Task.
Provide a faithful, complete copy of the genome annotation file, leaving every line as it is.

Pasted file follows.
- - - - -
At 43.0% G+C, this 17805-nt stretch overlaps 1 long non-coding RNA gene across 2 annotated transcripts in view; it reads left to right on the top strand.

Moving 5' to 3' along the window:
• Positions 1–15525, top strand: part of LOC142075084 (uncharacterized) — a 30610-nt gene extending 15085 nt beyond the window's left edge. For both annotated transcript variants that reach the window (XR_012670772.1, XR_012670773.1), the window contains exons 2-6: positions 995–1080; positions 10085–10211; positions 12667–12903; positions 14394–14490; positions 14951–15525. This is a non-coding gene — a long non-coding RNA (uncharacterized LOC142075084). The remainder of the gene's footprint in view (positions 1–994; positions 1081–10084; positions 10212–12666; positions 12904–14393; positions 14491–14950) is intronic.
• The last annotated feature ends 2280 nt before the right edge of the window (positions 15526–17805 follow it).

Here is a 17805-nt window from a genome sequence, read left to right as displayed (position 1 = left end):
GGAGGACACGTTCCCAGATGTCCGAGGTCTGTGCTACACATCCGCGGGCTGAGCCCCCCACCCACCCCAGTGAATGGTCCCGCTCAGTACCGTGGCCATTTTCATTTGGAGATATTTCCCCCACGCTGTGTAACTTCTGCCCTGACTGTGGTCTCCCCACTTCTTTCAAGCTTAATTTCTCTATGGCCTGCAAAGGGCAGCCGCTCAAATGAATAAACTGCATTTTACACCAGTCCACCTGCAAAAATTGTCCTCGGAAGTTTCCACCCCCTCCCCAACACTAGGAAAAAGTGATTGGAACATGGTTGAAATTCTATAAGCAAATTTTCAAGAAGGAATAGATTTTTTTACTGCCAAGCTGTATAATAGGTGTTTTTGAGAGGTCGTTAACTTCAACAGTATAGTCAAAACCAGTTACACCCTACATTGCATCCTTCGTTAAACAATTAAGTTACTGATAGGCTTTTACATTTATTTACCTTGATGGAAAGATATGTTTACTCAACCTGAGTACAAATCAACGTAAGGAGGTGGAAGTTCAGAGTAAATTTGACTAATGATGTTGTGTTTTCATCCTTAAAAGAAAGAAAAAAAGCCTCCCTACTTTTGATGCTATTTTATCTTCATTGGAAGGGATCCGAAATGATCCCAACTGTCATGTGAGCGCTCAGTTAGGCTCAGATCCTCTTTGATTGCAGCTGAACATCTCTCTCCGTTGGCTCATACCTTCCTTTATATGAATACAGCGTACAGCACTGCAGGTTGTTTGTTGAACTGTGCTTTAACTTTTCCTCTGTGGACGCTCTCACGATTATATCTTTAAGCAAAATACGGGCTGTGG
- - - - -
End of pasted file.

At 43.0% G+C, this 17805-nt stretch overlaps 1 long non-coding RNA gene across 2 annotated transcripts in view; it reads left to right on the top strand.

Moving 5' to 3' along the window:
• Positions 1–15525, top strand: part of LOC142075084 (uncharacterized) — a 30610-nt gene extending 15085 nt beyond the window's left edge. For both annotated transcript variants that reach the window (XR_012670772.1, XR_012670773.1), the window contains exons 2-6: positions 995–1080; positions 10085–10211; positions 12667–12903; positions 14394–14490; positions 14951–15525. This is a non-coding gene — a long non-coding RNA (uncharacterized LOC142075084). The remainder of the gene's footprint in view (positions 1–994; positions 1081–10084; positions 10212–12666; positions 12904–14393; positions 14491–14950) is intronic.
• The last annotated feature ends 2280 nt before the right edge of the window (positions 15526–17805 follow it).

Here is a 17805-nt window from a genome sequence, read left to right as displayed (position 1 = left end):
GGAGGACACGTTCCCAGATGTCCGAGGTCTGTGCTACACATCCGCGGGCTGAGCCCCCCACCCACCCCAGTGAATGGTCCCGCTCAGTACCGTGGCCATTTTCATTTGGAGATATTTCCCCCACGCTGTGTAACTTCTGCCCTGACTGTGGTCTCCCCACTTCTTTCAAGCTTAATTTCTCTATGGCCTGCAAAGGGCAGCCGCTCAAATGAATAAACTGCATTTTACACCAGTCCACCTGCAAAAATTGTCCTCGGAAGTTTCCACCCCCTCCCCAACACTAGGAAAAAGTGATTGGAACATGGTTGAAATTCTATAAGCAAATTTTCAAGAAGGAATAGATTTTTTTACTGCCAAGCTGTATAATAGGTGTTTTTGAGAGGTCGTTAACTTCAACAGTATAGTCAAAACCAGTTACACCCTACATTGCATCCTTCGTTAAACAATTAAGTTACTGATAGGCTTTTACATTTATTTACCTTGATGGAAAGATATGTTTACTCAACCTGAGTACAAATCAACGTAAGGAGGTGGAAGTTCAGAGTAAATTTGACTAATGATGTTGTGTTTTCATCCTTAAAAGAAAGAAAAAAAGCCTCCCTACTTTTGATGCTATTTTATCTTCATTGGAAGGGATCCGAAATGATCCCAACTGTCATGTGAGCGCTCAGTTAGGCTCAGATCCTCTTTGATTGCAGCTGAACATCTCTCTCCGTTGGCTCATACCTTCCTTTATATGAATACAGCGTACAGCACTGCAGGTTGTTTGTTGAACTGTGCTTTAACTTTTCCTCTGTGGACGCTCTCACGATTATATCTTTAAGCAAAATACGGGCTGTGG